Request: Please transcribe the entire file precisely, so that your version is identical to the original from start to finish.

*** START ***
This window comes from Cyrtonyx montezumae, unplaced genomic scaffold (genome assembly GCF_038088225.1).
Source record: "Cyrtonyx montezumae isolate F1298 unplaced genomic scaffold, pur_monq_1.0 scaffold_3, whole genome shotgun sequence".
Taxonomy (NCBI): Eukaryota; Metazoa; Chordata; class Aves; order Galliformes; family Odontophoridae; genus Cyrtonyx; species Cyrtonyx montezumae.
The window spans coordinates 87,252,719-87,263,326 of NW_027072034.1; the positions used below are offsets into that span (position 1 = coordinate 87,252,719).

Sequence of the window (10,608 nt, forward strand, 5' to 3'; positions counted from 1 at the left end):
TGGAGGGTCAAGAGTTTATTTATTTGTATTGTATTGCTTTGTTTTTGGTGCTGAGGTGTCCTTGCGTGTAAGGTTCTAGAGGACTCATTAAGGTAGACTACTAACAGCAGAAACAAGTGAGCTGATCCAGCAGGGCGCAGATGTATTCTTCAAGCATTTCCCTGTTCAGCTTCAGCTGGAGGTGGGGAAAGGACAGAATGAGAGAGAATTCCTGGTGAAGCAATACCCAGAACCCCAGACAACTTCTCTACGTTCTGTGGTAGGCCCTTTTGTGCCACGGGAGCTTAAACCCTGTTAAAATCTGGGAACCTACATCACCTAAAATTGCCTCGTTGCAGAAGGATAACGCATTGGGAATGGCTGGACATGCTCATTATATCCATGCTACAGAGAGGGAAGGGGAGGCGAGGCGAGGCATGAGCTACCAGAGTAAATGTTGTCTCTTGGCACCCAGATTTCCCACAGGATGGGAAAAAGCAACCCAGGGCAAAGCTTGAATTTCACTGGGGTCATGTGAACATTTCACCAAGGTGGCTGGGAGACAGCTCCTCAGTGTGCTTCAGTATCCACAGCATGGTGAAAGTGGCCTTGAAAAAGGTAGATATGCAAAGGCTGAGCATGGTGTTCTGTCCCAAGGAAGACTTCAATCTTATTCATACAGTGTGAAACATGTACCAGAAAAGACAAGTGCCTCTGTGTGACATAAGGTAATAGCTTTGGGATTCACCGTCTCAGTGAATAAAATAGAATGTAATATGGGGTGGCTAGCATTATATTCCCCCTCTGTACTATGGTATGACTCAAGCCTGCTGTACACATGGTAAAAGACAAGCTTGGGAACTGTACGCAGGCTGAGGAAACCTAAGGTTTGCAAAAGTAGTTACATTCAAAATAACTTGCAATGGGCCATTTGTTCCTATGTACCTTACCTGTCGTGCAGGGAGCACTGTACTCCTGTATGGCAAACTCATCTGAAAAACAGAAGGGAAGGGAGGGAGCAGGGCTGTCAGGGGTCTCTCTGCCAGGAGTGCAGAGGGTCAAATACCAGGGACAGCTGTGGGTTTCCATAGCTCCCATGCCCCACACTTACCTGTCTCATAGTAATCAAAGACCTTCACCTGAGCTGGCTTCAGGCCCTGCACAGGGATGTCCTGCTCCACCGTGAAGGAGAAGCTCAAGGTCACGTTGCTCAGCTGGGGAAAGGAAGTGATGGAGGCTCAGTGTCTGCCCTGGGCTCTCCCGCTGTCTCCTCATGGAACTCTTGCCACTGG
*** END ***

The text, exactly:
This window comes from Cyrtonyx montezumae, unplaced genomic scaffold (genome assembly GCF_038088225.1).
Source record: "Cyrtonyx montezumae isolate F1298 unplaced genomic scaffold, pur_monq_1.0 scaffold_3, whole genome shotgun sequence".
Taxonomy (NCBI): Eukaryota; Metazoa; Chordata; class Aves; order Galliformes; family Odontophoridae; genus Cyrtonyx; species Cyrtonyx montezumae.
The window spans coordinates 87,252,719-87,263,326 of NW_027072034.1; the positions used below are offsets into that span (position 1 = coordinate 87,252,719).

Sequence of the window (10,608 nt, forward strand, 5' to 3'; positions counted from 1 at the left end):
TGGAGGGTCAAGAGTTTATTTATTTGTATTGTATTGCTTTGTTTTTGGTGCTGAGGTGTCCTTGCGTGTAAGGTTCTAGAGGACTCATTAAGGTAGACTACTAACAGCAGAAACAAGTGAGCTGATCCAGCAGGGCGCAGATGTATTCTTCAAGCATTTCCCTGTTCAGCTTCAGCTGGAGGTGGGGAAAGGACAGAATGAGAGAGAATTCCTGGTGAAGCAATACCCAGAACCCCAGACAACTTCTCTACGTTCTGTGGTAGGCCCTTTTGTGCCACGGGAGCTTAAACCCTGTTAAAATCTGGGAACCTACATCACCTAAAATTGCCTCGTTGCAGAAGGATAACGCATTGGGAATGGCTGGACATGCTCATTATATCCATGCTACAGAGAGGGAAGGGGAGGCGAGGCGAGGCATGAGCTACCAGAGTAAATGTTGTCTCTTGGCACCCAGATTTCCCACAGGATGGGAAAAAGCAACCCAGGGCAAAGCTTGAATTTCACTGGGGTCATGTGAACATTTCACCAAGGTGGCTGGGAGACAGCTCCTCAGTGTGCTTCAGTATCCACAGCATGGTGAAAGTGGCCTTGAAAAAGGTAGATATGCAAAGGCTGAGCATGGTGTTCTGTCCCAAGGAAGACTTCAATCTTATTCATACAGTGTGAAACATGTACCAGAAAAGACAAGTGCCTCTGTGTGACATAAGGTAATAGCTTTGGGATTCACCGTCTCAGTGAATAAAATAGAATGTAATATGGGGTGGCTAGCATTATATTCCCCCTCTGTACTATGGTATGACTCAAGCCTGCTGTACACATGGTAAAAGACAAGCTTGGGAACTGTACGCAGGCTGAGGAAACCTAAGGTTTGCAAAAGTAGTTACATTCAAAATAACTTGCAATGGGCCATTTGTTCCTATGTACCTTACCTGTCGTGCAGGGAGCACTGTACTCCTGTATGGCAAACTCATCTGAAAAACAGAAGGGAAGGGAGGGAGCAGGGCTGTCAGGGGTCTCTCTGCCAGGAGTGCAGAGGGTCAAATACCAGGGACAGCTGTGGGTTTCCATAGCTCCCATGCCCCACACTTACCTGTCTCATAGTAATCAAAGACCTTCACCTGAGCTGGCTTCAGGCCCTGCACAGGGATGTCCTGCTCCACCGTGAAGGAGAAGCTCAAGGTCACGTTGCTCAGCTGGGGAAAGGAAGTGATGGAGGCTCAGTGTCTGCCCTGGGCTCTCCCGCTGTCTCCTCATGGAACTCTTGCCACTGG